- Change in vocalizations
- Difficulty breathing
- Excessive rubbing around the mouth
- Excessive drooling
- Difficulty swallowing
If the dog has chewed and swallowed a part of the plant, you might see symptoms like:
- Loss of appetite
- Swelling of abdomen
- Inflammation of the GI tract
- In severe cases, heart problems
If the dog has ingested the plant, it will start to show these symptoms in two hours. The severity of the symptoms depends on how much plant the dog has consumed.
In the rare case, the dog consumes a large quantity of peace lily, which could lead to liver or kidney damage. This scenario is rare because the initial burning and pain push the dog away from sampling any more of the plant.
If you see a chunk of the plant missing, it is best not to wait and contact your vet immediately.
How Will the Vet Diagnose Peace Lily Poisoning?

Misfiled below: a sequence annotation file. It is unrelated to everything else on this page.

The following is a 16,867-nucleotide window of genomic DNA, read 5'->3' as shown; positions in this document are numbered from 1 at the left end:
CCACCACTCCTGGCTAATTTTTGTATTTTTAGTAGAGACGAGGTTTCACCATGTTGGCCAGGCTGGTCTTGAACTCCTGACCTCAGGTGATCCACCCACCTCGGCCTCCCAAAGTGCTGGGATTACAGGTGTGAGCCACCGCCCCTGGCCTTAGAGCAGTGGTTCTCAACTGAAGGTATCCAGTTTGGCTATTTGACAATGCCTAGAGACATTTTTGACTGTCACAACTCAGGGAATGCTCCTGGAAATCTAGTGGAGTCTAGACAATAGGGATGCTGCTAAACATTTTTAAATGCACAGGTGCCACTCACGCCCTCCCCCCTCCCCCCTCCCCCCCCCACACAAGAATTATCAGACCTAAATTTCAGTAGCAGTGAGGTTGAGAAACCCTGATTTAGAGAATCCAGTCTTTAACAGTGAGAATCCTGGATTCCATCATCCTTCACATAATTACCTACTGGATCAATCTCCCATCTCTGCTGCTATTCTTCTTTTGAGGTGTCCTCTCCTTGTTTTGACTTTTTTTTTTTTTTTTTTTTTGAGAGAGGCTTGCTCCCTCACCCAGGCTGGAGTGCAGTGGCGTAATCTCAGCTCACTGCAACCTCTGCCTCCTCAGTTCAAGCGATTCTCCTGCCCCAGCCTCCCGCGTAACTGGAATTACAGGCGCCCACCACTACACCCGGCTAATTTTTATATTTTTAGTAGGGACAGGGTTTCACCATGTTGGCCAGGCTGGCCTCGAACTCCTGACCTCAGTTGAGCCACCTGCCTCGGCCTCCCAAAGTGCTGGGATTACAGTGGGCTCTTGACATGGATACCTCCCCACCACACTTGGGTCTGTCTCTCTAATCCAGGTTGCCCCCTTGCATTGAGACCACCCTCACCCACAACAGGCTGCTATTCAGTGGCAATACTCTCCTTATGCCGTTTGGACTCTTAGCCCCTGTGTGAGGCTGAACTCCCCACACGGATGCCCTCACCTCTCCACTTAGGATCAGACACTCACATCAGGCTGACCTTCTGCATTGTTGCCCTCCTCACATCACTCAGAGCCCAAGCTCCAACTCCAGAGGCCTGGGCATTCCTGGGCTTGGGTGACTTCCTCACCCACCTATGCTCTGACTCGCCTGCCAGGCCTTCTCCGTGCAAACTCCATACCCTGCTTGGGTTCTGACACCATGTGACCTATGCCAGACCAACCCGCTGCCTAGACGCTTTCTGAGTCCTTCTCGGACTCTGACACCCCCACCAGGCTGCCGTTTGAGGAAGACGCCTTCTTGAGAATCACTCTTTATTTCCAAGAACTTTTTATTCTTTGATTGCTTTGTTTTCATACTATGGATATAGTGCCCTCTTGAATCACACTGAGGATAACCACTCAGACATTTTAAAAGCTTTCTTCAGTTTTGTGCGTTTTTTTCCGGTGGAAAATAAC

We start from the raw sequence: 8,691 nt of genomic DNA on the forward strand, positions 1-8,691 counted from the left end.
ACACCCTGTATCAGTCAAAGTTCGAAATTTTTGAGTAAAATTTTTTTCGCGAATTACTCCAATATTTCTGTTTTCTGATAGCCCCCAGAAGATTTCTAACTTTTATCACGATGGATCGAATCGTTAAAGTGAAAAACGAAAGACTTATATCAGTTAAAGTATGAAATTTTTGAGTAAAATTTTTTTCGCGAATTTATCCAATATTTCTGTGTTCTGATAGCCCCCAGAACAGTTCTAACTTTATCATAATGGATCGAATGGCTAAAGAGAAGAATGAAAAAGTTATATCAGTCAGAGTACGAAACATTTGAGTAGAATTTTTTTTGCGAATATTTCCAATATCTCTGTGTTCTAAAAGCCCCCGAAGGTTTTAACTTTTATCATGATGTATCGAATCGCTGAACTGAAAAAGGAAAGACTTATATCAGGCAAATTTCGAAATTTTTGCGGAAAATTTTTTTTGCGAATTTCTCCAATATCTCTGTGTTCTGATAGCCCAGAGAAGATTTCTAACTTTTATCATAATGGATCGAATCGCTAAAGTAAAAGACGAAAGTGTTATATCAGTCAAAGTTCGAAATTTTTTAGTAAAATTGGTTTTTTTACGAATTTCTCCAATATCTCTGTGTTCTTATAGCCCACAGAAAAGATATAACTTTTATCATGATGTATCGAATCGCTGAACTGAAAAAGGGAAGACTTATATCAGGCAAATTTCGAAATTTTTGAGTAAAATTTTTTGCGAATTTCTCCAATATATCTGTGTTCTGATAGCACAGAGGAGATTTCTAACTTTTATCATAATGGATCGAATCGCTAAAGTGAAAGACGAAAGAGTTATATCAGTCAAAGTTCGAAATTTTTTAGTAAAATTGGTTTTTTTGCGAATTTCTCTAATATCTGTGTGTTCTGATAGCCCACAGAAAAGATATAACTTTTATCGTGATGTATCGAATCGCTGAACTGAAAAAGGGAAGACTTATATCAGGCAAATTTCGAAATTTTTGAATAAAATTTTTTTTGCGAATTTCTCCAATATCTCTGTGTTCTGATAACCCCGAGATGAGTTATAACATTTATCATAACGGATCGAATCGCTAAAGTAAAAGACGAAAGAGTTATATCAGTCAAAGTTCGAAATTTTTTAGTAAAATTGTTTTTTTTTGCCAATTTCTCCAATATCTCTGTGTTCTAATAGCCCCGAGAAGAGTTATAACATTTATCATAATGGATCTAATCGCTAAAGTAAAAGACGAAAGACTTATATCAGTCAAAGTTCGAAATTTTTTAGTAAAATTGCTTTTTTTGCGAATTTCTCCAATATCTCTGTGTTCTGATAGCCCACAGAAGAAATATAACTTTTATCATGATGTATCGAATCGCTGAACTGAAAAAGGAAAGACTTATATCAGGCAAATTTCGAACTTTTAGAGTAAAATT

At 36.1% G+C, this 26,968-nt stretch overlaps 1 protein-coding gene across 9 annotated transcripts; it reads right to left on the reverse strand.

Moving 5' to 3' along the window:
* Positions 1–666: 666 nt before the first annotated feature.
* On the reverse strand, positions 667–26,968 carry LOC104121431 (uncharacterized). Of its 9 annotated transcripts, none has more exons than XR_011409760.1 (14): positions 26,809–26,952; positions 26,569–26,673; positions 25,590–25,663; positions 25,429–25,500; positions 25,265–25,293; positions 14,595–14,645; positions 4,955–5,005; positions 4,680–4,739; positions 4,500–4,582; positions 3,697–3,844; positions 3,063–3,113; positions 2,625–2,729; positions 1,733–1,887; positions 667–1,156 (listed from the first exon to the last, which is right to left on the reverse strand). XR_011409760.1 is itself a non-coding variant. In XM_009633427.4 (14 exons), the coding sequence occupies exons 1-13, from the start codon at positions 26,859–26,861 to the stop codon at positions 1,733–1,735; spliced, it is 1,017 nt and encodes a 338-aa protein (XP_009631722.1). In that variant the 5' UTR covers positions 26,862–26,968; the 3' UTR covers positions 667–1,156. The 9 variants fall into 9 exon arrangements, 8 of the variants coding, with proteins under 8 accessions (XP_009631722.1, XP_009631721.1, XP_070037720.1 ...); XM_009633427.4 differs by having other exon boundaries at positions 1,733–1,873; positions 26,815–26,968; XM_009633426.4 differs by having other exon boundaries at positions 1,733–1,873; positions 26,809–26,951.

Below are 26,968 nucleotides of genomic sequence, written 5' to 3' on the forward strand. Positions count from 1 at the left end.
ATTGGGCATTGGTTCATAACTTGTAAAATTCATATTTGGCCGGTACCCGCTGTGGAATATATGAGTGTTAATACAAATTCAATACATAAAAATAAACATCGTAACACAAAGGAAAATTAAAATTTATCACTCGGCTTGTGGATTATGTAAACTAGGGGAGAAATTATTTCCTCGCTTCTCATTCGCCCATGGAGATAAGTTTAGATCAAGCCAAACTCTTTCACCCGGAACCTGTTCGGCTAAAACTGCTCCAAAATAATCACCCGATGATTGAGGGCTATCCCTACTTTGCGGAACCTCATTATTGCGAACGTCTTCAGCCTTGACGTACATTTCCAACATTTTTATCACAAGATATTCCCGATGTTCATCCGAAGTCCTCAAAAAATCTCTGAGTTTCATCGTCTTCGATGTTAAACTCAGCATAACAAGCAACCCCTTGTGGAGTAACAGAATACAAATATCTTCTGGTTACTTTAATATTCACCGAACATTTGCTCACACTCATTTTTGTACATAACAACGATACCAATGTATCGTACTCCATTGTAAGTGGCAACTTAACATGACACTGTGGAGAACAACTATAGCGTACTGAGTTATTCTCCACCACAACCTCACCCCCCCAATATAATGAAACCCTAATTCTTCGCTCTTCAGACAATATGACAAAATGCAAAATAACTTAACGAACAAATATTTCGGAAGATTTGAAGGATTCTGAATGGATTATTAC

You do not have a peace lily plant at home. Instead, your dog had a bite of the plant outdoors or at a friend’s place. So, how does the vet know it is peace lily poisoning?
When you start seeing the symptoms mentioned above and have no clue what the dog might have ingested, it would be best to visit the vet clinic for examination.
If the dog is vomiting, the vomit can be examined to see if there are any plant materials in it. The vet might also do a blood test or urine analysis to rule out other causes.
Do not leave the dog alone, without any supervision, in an unfamiliar location. When going out for walks, do not let them wander off. You never know what your curious pet can bite into or swallow.
What Are the Treatment Options Available for Peace Lily Poisoning?